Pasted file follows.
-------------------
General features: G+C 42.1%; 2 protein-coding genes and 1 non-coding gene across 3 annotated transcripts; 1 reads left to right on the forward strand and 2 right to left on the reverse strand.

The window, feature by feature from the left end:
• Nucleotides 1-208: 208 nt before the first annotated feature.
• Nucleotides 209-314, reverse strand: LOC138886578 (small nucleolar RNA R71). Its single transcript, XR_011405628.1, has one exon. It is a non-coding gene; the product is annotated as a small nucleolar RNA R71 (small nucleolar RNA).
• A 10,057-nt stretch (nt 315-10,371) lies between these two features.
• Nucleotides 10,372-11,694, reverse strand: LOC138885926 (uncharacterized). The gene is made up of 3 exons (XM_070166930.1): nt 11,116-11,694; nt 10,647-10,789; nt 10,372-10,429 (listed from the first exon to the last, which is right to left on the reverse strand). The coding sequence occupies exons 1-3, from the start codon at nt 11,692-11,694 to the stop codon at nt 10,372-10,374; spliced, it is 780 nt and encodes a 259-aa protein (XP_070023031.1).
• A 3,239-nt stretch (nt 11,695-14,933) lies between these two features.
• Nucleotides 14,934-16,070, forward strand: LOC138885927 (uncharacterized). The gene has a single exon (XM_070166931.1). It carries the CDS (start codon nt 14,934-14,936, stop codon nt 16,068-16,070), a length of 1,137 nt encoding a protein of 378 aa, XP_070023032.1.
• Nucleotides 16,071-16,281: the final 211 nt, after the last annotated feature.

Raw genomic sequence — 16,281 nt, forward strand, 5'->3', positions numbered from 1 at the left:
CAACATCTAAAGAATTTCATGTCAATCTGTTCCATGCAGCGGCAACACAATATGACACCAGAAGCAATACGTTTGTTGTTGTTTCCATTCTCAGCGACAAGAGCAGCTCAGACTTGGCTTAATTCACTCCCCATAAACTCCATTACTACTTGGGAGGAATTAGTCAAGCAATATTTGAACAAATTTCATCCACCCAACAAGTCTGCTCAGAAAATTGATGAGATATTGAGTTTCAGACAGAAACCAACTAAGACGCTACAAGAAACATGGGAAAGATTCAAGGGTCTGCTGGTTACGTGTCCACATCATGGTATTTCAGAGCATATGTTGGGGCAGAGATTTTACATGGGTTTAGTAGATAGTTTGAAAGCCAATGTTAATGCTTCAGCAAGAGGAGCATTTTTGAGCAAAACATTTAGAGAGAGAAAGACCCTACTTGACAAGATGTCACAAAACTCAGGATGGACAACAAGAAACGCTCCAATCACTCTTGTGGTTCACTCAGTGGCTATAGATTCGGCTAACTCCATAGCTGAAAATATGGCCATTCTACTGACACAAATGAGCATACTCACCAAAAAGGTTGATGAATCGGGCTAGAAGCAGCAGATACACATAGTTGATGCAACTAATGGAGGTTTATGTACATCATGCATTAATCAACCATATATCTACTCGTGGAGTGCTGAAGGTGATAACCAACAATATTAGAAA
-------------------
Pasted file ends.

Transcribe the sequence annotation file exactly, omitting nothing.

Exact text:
General features: G+C 42.1%; 2 protein-coding genes and 1 non-coding gene across 3 annotated transcripts; 1 reads left to right on the forward strand and 2 right to left on the reverse strand.

The window, feature by feature from the left end:
• Nucleotides 1-208: 208 nt before the first annotated feature.
• Nucleotides 209-314, reverse strand: LOC138886578 (small nucleolar RNA R71). Its single transcript, XR_011405628.1, has one exon. It is a non-coding gene; the product is annotated as a small nucleolar RNA R71 (small nucleolar RNA).
• A 10,057-nt stretch (nt 315-10,371) lies between these two features.
• Nucleotides 10,372-11,694, reverse strand: LOC138885926 (uncharacterized). The gene is made up of 3 exons (XM_070166930.1): nt 11,116-11,694; nt 10,647-10,789; nt 10,372-10,429 (listed from the first exon to the last, which is right to left on the reverse strand). The coding sequence occupies exons 1-3, from the start codon at nt 11,692-11,694 to the stop codon at nt 10,372-10,374; spliced, it is 780 nt and encodes a 259-aa protein (XP_070023031.1).
• A 3,239-nt stretch (nt 11,695-14,933) lies between these two features.
• Nucleotides 14,934-16,070, forward strand: LOC138885927 (uncharacterized). The gene has a single exon (XM_070166931.1). It carries the CDS (start codon nt 14,934-14,936, stop codon nt 16,068-16,070), a length of 1,137 nt encoding a protein of 378 aa, XP_070023032.1.
• Nucleotides 16,071-16,281: the final 211 nt, after the last annotated feature.

Raw genomic sequence — 16,281 nt, forward strand, 5'->3', positions numbered from 1 at the left:
CAACATCTAAAGAATTTCATGTCAATCTGTTCCATGCAGCGGCAACACAATATGACACCAGAAGCAATACGTTTGTTGTTGTTTCCATTCTCAGCGACAAGAGCAGCTCAGACTTGGCTTAATTCACTCCCCATAAACTCCATTACTACTTGGGAGGAATTAGTCAAGCAATATTTGAACAAATTTCATCCACCCAACAAGTCTGCTCAGAAAATTGATGAGATATTGAGTTTCAGACAGAAACCAACTAAGACGCTACAAGAAACATGGGAAAGATTCAAGGGTCTGCTGGTTACGTGTCCACATCATGGTATTTCAGAGCATATGTTGGGGCAGAGATTTTACATGGGTTTAGTAGATAGTTTGAAAGCCAATGTTAATGCTTCAGCAAGAGGAGCATTTTTGAGCAAAACATTTAGAGAGAGAAAGACCCTACTTGACAAGATGTCACAAAACTCAGGATGGACAACAAGAAACGCTCCAATCACTCTTGTGGTTCACTCAGTGGCTATAGATTCGGCTAACTCCATAGCTGAAAATATGGCCATTCTACTGACACAAATGAGCATACTCACCAAAAAGGTTGATGAATCGGGCTAGAAGCAGCAGATACACATAGTTGATGCAACTAATGGAGGTTTATGTACATCATGCATTAATCAACCATATATCTACTCGTGGAGTGCTGAAGGTGATAACCAACAATATTAGAAA